As You Think So You Become
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The ICC on Monday (July 27) launched the ODI Super League which will determine qualification for the men's World Cup in 2023. The top seven teams from the league will automatically book their spot at the event in India.
The competition begins with a series between world champions England and Ireland from July 30.
"There is always logic in everything that happens, but what tends to happen is that it's incredibly complex because what you're trying to do is fit two systems together," Atherton said on Sky Sports Cricket.
"You've got the ICC global events - World Cup, World T20, and what was the Champions Trophy - and you're trying to marry that with the usual bilateral series in what's called the Future Tours Programme where every team plays against each other.
"Trying to mix those two together is incredibly difficult, and you end up with this."
Featuring 13 teams, the 12 ICC Full Members and the Netherlands, who qualified by winning the World Cricket Super League 2015-17, the Super League will see each side play four home and four away three-match series.
Each team gets 10 points for a win, five for a tie/no result/abandonment and none for a loss. They will be ranked according to total points earned across the eight series and criteria are in place to separate two or more teams on equal points.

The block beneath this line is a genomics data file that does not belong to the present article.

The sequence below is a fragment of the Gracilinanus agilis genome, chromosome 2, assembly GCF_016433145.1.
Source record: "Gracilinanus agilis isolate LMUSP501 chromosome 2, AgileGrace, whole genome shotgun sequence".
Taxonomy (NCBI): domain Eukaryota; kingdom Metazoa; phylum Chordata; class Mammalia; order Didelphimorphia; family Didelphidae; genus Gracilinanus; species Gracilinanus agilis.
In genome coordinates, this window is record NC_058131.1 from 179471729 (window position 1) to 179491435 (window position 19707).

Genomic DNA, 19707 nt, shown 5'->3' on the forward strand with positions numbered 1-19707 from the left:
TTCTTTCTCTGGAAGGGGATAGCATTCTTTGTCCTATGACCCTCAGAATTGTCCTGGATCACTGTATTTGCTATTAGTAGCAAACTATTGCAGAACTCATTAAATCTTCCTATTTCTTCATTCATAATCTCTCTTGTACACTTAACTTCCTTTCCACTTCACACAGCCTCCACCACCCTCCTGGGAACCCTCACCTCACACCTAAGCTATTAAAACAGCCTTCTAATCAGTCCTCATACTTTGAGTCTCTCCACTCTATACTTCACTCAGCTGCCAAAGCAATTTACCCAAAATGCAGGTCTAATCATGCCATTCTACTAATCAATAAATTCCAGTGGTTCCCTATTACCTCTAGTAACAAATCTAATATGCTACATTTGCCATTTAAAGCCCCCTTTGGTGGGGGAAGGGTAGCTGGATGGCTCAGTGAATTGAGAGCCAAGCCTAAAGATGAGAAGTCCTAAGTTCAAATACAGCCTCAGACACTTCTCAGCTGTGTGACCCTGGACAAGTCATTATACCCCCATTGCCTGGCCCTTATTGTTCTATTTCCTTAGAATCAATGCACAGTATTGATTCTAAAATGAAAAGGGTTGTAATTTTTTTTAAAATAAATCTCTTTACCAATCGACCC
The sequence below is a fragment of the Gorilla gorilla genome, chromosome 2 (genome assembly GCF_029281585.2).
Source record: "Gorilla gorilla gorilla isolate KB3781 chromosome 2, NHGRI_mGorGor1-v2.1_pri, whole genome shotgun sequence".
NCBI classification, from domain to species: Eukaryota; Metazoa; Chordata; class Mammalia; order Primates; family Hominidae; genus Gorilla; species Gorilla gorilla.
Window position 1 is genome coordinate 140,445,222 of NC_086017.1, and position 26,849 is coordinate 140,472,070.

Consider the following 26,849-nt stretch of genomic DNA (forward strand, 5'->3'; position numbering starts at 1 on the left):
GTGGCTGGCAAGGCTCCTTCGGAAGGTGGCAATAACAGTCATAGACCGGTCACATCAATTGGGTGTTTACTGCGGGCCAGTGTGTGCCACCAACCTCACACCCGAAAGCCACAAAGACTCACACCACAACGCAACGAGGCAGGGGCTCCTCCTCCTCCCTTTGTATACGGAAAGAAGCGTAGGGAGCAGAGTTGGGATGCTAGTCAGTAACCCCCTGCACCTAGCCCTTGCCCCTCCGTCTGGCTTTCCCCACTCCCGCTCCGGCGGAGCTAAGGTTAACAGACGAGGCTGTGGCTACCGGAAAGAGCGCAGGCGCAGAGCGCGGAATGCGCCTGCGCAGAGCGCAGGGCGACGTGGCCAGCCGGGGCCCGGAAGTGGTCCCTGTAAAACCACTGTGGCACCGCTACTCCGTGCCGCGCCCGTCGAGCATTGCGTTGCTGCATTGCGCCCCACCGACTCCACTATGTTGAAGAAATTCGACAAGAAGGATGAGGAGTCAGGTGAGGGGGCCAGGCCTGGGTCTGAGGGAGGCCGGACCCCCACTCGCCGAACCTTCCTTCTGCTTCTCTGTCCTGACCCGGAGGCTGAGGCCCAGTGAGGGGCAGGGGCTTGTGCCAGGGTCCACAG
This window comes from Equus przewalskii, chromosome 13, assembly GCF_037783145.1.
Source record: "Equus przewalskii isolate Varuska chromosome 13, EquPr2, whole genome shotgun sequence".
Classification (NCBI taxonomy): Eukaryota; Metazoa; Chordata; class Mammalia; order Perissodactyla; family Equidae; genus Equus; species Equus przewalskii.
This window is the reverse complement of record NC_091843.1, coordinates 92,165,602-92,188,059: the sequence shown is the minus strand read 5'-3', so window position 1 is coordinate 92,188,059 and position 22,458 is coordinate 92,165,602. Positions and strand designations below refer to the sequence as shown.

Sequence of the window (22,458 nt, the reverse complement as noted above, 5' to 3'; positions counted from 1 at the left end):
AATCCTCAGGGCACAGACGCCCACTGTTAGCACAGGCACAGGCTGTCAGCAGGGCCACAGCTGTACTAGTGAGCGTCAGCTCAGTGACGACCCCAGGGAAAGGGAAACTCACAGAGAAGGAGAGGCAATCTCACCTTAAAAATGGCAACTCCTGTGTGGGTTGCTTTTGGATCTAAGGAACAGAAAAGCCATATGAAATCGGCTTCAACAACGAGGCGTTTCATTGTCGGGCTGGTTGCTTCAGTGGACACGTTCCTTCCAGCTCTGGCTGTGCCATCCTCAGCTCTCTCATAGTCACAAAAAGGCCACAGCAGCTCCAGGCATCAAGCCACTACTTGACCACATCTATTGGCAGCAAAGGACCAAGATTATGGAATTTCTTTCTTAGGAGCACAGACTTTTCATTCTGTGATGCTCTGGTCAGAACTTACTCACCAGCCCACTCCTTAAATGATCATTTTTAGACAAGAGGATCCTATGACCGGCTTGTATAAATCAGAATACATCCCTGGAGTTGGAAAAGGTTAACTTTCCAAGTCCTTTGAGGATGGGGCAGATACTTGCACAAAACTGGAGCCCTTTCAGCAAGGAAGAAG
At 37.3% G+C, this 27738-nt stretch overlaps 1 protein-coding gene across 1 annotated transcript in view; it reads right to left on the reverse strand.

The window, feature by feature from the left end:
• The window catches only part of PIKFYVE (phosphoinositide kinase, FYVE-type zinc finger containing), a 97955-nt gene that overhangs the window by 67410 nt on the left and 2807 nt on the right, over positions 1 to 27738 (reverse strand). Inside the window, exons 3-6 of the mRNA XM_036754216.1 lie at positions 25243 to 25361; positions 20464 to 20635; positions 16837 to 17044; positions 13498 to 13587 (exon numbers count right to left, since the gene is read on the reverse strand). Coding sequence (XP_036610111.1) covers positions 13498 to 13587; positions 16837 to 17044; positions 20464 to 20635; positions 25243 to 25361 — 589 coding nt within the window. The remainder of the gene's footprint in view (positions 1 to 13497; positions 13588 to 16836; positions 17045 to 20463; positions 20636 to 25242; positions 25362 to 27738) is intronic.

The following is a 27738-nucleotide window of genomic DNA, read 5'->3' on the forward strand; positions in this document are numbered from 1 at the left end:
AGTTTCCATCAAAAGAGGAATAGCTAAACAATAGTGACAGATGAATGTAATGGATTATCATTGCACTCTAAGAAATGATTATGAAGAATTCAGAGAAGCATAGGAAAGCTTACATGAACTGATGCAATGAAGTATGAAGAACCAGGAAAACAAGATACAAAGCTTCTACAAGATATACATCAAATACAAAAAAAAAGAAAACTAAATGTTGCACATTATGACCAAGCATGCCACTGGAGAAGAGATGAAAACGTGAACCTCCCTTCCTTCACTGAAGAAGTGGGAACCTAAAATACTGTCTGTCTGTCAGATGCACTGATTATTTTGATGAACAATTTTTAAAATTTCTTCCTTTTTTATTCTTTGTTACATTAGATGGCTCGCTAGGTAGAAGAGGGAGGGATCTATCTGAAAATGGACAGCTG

ICC launch Super League qualification pathway for 2023 ODI World Cup in India
The 52-year-old former batsman, who scored 7728 runs in 115 Tests for England, said a less complex system would have been easier for the public to understand.
"Try explaining this to the man on the street, try explaining the World Test Championship to the man on the street, which we find it hard enough to understand and we work in the damn game, and then try explaining that to the man on the street," he said.
"What you've really got to try and get is something that's less complex and a bit more straightforward in order for people to understand."
Former England captain Andrew Strauss, who sits on the ICC's cricket committee, however, said it is impossible to get a more straight forward system and the governing body is criticised no matter what it does.
"It makes complete sense to try and find something more straightforward but it's not possible," he said.
"We all talk about meaningless bilateral cricket that doesn't have any context, and then the ICC try and put together the World Test Championship and everyone goes 'the points system is too complicated' and then they try the Super League and they say 'Why are they doing that?'
"They're damned if they do, they're damned if they don't."
The ICC had drawn criticism from players such as New Zealand skipper Kane Williamson who felt the points system is not fair, while India captain Virat Kohli had said that overseas wins should be rewarded more in the WTC.
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